Bra and Fitting Terms

In order to help our new bra enthusiasts better understand common bra and fitting terms we have compiled a list of terms that you will often see in many of our posts and reviews.   We hope this helps make your bra journey just a little bit easier 🙂

Band: the base part of your bra which wraps around your torso and typically is done up at the back (but can also be done up at the front. See Front Closure). This is where the real support to your breasts comes from. The band should be firm but not so firm it is painful. If it is too loose the lack of support will put extra pressure on the straps, potentially causing back and shoulder pain. While a band is best not to be too tight or too loose, ultimately it will come down to ones personal preference.

Bralette: typically is a soft, unlined, wireless bra which gives minimal support but maximum comfort. Most commonly comes only in smaller sizes and used for relaxing and sleeping.

Depth (also referred to as Perimeters): is the measurement from the center of your cleavage where your breast begins, over the fullest part of your breast and across the nipple, ending at the very edge of your breast tissue on the side.

Front Closure: a bra that has a closing mechanism at the center of the front of the bra. Often found in sports bras and post-operative recovery bras as they are easier to put on and take off.

Full Coverage: a bra which cups cover most of or all of the breast tissue.

Gore: the center part at the front of a bra where the two cups meet. Gores come in all varieties of heights and widths.

Half Cup: a bra which has cups that covers half to three quarters of the breasts. This style is designed to give uplift and create cleavage. Suitable for wider, lower necklines.

Hooks and Eyes: the most common closing mechanism is hooks and eyes. These are the tiny hooks and loops on the ends of your brand band which you hook together when putting the bra on.

Molded: cups that are smooth and will mold to the breast shape to give a rounded seamless appearance under tight clothing.

Multiway: these bras have straps which are not permanently attached to the rest of the bra. Typically they are connected to the bra with hooks which can moved to create multiple styles like racerback and halter to go under the appropriate clothing.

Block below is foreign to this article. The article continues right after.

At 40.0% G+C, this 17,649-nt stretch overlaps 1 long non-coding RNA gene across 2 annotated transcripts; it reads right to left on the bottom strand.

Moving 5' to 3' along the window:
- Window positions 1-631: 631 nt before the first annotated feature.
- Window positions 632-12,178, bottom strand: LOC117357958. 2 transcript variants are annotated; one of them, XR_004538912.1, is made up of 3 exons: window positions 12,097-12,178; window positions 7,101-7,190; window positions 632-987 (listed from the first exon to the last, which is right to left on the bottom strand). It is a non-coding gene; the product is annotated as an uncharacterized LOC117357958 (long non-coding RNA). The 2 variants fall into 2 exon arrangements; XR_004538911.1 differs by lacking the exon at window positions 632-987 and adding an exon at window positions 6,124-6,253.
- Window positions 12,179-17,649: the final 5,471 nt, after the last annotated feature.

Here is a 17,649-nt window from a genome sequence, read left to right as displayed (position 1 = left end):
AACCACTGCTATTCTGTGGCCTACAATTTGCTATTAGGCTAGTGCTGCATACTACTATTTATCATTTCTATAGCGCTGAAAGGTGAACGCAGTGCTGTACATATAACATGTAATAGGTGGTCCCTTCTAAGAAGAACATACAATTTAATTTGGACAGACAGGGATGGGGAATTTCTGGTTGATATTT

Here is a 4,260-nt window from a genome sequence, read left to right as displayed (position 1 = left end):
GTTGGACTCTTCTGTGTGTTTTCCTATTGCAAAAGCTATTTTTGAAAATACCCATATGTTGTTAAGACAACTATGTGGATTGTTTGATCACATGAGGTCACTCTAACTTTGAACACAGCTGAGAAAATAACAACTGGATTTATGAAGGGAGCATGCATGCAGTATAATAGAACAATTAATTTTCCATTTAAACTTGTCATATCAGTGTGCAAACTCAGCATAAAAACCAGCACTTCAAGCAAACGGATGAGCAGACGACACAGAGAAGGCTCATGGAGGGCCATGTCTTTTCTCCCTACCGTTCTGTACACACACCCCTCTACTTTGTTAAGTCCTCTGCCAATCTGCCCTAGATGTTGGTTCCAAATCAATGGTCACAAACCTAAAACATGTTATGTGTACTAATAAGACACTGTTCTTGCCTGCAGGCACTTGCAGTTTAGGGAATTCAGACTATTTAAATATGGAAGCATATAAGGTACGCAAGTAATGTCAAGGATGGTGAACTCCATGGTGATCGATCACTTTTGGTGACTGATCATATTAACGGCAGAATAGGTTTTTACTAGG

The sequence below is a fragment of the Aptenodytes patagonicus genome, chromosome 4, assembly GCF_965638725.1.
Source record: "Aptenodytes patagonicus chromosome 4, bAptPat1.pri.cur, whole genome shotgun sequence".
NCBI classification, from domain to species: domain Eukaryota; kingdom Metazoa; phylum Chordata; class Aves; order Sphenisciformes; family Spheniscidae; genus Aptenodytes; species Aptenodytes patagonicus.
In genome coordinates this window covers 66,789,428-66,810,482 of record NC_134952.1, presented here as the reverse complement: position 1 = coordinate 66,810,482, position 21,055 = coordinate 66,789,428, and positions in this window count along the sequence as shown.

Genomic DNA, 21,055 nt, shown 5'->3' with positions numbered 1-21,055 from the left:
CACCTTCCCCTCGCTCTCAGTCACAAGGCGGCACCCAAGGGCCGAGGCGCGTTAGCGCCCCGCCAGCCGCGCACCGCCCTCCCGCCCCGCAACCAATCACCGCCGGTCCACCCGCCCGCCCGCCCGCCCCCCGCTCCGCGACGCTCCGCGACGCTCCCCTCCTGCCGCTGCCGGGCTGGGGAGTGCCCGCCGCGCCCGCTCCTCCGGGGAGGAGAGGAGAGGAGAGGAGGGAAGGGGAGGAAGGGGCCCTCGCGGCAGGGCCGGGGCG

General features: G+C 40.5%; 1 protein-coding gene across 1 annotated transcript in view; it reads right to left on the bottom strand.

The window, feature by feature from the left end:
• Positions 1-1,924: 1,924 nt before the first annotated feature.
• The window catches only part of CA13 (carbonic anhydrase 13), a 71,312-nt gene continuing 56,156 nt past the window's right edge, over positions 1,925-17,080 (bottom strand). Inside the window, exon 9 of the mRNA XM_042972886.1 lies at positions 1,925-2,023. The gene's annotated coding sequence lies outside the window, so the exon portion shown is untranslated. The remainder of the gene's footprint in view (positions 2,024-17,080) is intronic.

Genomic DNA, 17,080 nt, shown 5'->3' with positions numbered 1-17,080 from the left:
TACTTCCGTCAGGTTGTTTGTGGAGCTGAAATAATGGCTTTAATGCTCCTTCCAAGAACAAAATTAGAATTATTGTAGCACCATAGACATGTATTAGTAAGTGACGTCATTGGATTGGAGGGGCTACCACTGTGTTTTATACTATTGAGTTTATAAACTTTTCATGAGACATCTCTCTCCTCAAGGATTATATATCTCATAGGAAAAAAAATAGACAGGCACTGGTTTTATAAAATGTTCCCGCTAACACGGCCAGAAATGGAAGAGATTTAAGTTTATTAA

Padding: this one is pretty self explanatory! Padding can be used in bras to achieve all sorts of different effects. It is most commonly used to enhance the appearance of the breasts and create extra volume and cleavage. It can be permanent or removable. It can also be used to a lesser degree with light padding which serves to conceal the nipples.

Plunge: designed with smaller gores and lower front cup angles suitable for wear under deep V-line tops and dresses. Often a good style for those with close set breasts because of the lowered gores.

Sports: another self explanatory one. Bras which are designed for exercise and activity to provide maximum support and reduced bounce. Often also used for relaxing and post-operative purposes.

Straps: the parts of your bra which go over your shoulder and connect the front to the back of the bra. Almost always are adjustable.

Strapless: a bra designed to be worn with no shoulder straps. They often have rubber strips on the interior edges of the bra to help stick to the body and stay in place. More difficult to find in larger sizes.

Tack: a term used to describe how well the center gore sits against the sternum. If a gore “tacks” this means the gore sits flush against the sternum with no gaps and is not sitting on or squashing breast tissue. There are also levels of tack, such as firm tack or soft tack.

Unlined: A bra which has cups that are made of lace or sheer material. They are breathable and often see-through, and will not disguise nipples that like to come out and play.

Wire: the firm channel that runs under the cups of most bras is filled with a wire. This creates optimum support for the breasts and should encapsulate all breast tissue from end to end.

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